Yes. OVC encourages grantees to coordinate their efforts with other similar OVC-direct funded human trafficking programs within the relevant jurisdiction to enhance the projects and avoid duplication of efforts. Grantees are expected to work together to determine whether OVC discretionary award funds have been, are being, or are to be used (in whole or in part) for one or more of the identical services for the same person or family member (cost items) included in the each of their grant award budgets.
If duplicative costs and services are identified, each grantee must notify their OVC grant manager(s) in writing of the potential duplication and, if requested by OVC, submit a Financial or Programmatic GAM to eliminate any inappropriate duplication of funding.
Yes. As long as there is no duplication in costs or activities, OVC funds may be used to provide services to a client who is already receiving services through another federal funding stream. For example, an OVC grantee could provide legal services to an individual client receiving housing services funded through a different federal award. However, please consult requirements for other funding sources, as they may differ.
Please refer to the solicitation your award was funded under for program-specific requirements.
Human trafficking is a crime that impacts not only the victim, but also the victim’s family. Providers must work with each client to understand his or her individual situation and develop appropriate goals regarding family members. Grant funds for services are intended primarily to support the cost of direct services for victims of human trafficking. Where the services for family members are directly related to promoting justice and healing for trafficking survivors, they are potentially allowable.
Every effort must be made to refer family members to other free and low-cost services, and to assist them in accessing federal, state, or local programs for which they may be eligible, including Medicaid, TANF, subsidized or transitional housing programs, schools, and workforce development and employment programs. Please contact your grant manager with specific questions related to using grant-funding for services for family members.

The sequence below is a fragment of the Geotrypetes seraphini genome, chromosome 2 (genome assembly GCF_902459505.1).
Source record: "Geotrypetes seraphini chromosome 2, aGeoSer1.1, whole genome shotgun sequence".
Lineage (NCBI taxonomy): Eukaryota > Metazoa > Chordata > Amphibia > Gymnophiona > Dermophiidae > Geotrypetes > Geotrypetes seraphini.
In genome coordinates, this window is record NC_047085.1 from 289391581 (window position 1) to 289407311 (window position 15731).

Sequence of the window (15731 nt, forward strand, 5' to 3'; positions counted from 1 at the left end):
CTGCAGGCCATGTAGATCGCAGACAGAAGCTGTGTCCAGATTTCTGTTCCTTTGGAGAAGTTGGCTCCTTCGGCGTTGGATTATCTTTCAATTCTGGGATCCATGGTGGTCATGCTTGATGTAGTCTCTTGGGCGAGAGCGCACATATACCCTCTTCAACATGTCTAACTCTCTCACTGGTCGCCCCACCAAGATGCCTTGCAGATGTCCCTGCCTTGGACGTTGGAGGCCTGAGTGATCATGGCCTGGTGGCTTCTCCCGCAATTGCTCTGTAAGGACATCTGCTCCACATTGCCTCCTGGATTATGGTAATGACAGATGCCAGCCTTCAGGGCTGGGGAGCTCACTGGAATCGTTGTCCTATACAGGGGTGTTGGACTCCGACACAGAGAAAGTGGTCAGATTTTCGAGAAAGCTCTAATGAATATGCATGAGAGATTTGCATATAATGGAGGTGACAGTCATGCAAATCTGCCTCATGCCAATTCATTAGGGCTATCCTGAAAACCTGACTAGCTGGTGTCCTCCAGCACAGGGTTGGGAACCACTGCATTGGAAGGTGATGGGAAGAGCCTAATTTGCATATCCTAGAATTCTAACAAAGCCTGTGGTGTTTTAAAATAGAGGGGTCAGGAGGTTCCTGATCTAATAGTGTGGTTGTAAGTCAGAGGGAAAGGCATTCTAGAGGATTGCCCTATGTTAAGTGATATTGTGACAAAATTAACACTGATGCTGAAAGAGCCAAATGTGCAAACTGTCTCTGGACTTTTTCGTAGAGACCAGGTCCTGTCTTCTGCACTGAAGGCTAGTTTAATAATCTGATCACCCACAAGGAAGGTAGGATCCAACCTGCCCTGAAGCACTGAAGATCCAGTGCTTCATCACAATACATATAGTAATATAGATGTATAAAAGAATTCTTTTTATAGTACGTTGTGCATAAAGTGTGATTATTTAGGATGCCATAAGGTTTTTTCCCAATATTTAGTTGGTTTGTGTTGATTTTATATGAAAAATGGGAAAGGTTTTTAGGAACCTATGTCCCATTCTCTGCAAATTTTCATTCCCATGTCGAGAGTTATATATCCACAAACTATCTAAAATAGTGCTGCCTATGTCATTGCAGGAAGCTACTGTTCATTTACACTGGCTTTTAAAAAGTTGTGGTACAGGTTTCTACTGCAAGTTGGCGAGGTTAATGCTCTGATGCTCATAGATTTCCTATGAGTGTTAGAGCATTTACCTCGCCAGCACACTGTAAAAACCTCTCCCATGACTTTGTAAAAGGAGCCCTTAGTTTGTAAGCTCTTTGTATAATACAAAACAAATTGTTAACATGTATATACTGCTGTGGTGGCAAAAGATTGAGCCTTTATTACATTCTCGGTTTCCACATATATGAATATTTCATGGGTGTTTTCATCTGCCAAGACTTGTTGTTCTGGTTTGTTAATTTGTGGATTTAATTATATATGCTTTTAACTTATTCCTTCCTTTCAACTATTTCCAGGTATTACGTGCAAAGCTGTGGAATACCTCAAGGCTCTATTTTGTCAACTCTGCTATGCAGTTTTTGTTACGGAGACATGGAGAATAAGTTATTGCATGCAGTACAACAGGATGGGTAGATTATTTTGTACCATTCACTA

Per OVC’s human trafficking victim assistance performance measures, the definition of an eligible family member is: A related family member of the principal individual that receives services under the given grant. These individuals are not counted as the principal individual clients for the purpose of reports, and services incurred will be counted separately. For minors, eligible family members may include parents, spouse, children, and unmarried siblings under 21. For adults, eligible family members include spouse and children.
Grantees that serve all human trafficking victims within a geographic service area may also serve victims from outside of that area, with written approval from the OVC grant manager, if the grantee determines that it has the capacity to serve the victim and no other OVC-funded grantee is available to serve the victim. Grantees planning to permanently expand their service area must submit a Grant Award Modification (GAM) for a change in project scope.
Yes. As long as the client is a victim of a severe form of trafficking in persons who currently resides in the United States, they are eligible to receive services.
Grantees are able to serve all human trafficking victims, regardless of when the client experienced trafficking, subject to the specific parameters detailed in their award solicitation.